Moving on, on several occasions I have looked into the following issue on this site: which, if any, of the various ecolabels and sustainability awards fish farms line up to obtain mean anything at all, for example, the BAPs, ASCs, MSCs among others. Bloom does not mince words:

"Finally, BLOOM’s report denounces the commercial logic of ecolabels, which, instead of solving the issue of overfishing, end up encouraging bad practices such as unsustainable aquaculture or unethical fisheries. The increasingly controversial MSC label (Marine Stewardship Council) already certifies 7% of the world’s reduction fisheries, although they exploit the very bottom of the food web and pose structural threats to food security. Thus greenwashed, MSC-certified reduction fisheries can then enter unsustainable aquaculture schemes of carnivorous fishes, which are then poised to obtain the MSC’s sister aquaculture label, the ASC (Aquaculture Stewardship Council). In other words, labels that have redefined sustainability reinforce each other by cross-referencing, promoting their weak standards and controversial certifications."

Just as I have been saying. The Monterey Bay system is good. If you want to buy seafood ethically, go to their site: http://www.seafoodwatch.org/. It gives you green labels to buy, yellow to ponder and red to avoid - the latter includes farmed salmon.

Do go to the full report and read the conclusions:  http://www.bloomassociation.org/wp-content/uploads/2017/02/Reduction-fisheries-BLOOMs-report.pdf. This is hard-nosed condemnation of reduction fisheries and farmed fish. Wild fish need to be used for human consumption, not taken out of human mouths from third world countries, and fed to first world consumer mouths, who can afford farmed salmon.

Here are some of the overall conclusions, starting on p20:

*Aquaculture that reduces small pelagic species to produce large predatory fish should be see as the ultimate proof that managing fisheries sustainably has failed.

*Fishing fleets and governments should steer clear from forage fisheries. 

* Legislation prohibiting the use of fishmeal in animal feed should be enacted.

* Reduction fisheries should not be eligible for sustainable certification.

* Refuse to reduce fish to produce fish, and adopt the contrary cradle-to-cradle solutions such as insect farming, resulting in waste problem management and protein production.

There you have it. Go look.

Also, there is a good quick blue box on feed conversion rates on page 18. The IFFO, believe it or not, vastly underestimates the weight of wild fish to produce one kg of farmed fish: 

 
COMPLICATED CONVERSION RATIOS



There has been much confusion in the literature over conversion ratios, i.e. the amount of farmed fish that is produced from a given amount of wild-caught fish. For example, if every tonne of a given species required 5 tonnes of wild fish reduced into fishmeal, then the ratio would be 5:1. By considering the production of all farmed marine species (including carnivorous, omnivorous and herbivorous species), the International Fishmeal and Fish Oil Organisation (IFFO) fallaciously reports a ratio of 0.7:1, i.e. for every tonne of wild fish, the aquaculture industry produces almost 1.5t of output.[29] However, when single species conversion ratios are used, the conversion efficiency changes drastically and is clearly greater than 1:1.[135] Overall, it was estimated in the late 2000s that almost five kilos of forage fish were needed to produce one kilo of carnivorous fish in the late 2000s,[14]  with ratios as high as 10:1 for salmon in Chile. [136] Since then, however, this ration has decreased thanks to improvements in feed’s composition and has even been inferior to one in a few cases.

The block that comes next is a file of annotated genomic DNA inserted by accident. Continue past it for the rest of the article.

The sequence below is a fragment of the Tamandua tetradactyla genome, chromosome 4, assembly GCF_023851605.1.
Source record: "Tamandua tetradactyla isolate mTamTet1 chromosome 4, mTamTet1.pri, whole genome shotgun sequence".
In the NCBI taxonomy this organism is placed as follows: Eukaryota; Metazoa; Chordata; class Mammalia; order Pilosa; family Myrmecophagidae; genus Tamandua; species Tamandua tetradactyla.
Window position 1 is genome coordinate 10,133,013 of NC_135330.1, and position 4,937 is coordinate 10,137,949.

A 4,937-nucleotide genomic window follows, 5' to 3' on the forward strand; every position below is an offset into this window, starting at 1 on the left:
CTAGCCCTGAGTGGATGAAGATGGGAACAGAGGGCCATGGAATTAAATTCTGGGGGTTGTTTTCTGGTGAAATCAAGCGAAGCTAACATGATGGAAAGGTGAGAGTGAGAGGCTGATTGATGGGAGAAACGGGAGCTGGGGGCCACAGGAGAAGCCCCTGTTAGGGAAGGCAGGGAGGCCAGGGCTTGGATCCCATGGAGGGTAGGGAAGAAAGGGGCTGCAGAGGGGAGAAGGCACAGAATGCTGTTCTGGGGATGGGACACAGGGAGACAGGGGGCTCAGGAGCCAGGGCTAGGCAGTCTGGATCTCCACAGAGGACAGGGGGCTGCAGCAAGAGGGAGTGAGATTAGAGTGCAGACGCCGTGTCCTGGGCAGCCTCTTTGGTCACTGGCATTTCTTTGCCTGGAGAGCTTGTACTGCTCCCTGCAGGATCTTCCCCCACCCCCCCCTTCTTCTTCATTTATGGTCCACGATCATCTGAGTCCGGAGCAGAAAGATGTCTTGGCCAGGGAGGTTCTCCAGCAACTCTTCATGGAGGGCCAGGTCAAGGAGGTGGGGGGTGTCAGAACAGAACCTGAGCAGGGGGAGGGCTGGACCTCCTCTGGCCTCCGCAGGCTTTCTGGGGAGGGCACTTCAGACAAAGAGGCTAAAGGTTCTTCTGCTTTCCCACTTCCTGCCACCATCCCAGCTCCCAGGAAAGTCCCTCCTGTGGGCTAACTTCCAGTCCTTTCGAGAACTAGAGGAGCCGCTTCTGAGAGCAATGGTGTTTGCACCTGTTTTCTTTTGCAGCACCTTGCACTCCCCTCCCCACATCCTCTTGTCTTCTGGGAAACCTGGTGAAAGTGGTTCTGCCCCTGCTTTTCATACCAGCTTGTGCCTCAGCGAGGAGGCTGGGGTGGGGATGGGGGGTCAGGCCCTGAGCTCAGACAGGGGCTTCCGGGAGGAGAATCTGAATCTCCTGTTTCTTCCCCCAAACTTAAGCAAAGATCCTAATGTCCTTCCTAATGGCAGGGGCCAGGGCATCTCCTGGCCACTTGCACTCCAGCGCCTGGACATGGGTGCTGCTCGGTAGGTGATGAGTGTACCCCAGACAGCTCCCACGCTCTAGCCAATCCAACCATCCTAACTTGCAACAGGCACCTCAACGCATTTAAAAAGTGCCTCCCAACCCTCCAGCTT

[137-139]


 
My contact with the Sea Around Us people is that it is about 2 to 2.2 to 1. You heard it here first.

 






Saturday, 4 February 2017

Killing Our Oceans With Fish

I am now working on a book about the global problems caused by fish farms.

This article, reaches the same conclusion that I have reached: global aquaculture is killing our oceans with fish/seafood:

"Several large rivers empty into the bay [of Bengal], carrying vast tides of untreated sewage, plastic, industrial waste and effluent from the agriculture and aquaculture industries14. The impact of this pollution could be catastrophic. The high load of organic pollutants, coupled with the diminution of the fish that keep them in control, could lead to massive plankton blooms, further reducing the water’s oxygen content."

The mega problem here are the blooms and reducing the world's oxygen. This is the result of a rampantly growing fish farm/seafood industry world wide. The only thing to be said for the Norwegian fish farms, for example, Marine Harvest, Cermaq and Grieg Seafood, is that they are the 'clean' part of an appalling industry that is killing the world we live in.

See: https://www.theguardian.com/environment/2017/jan/31/bay-bengal-depleted-fish-stocks-pollution-climate-change-migration?utm_source=Watershed+Watch+Email+List&utm_campaign=90c2eeb26a-Salmon_News_Feb3_2017&utm_medium=email&utm_term=0_405944b1b5-90c2eeb26a-214661381&mc_cid=90c2eeb26a&mc_eid=2d9d06674b.

And their warning is the same as mine:

"What is unfolding in the bay is a catastrophic convergence of flawed policy, economic over-exploitation, unsustainable forms of waste management, and climate change impacts that are intensifying in unpredictable ways. The scientists who identified the bay’s dead zone warn that this stretch of ocean is approaching a tipping point that will have serious consequences for the planet’s oceans and the global nitrogen cycle."

The Guardian post has lots of information on the perils of fish farms/fisheries/seafood.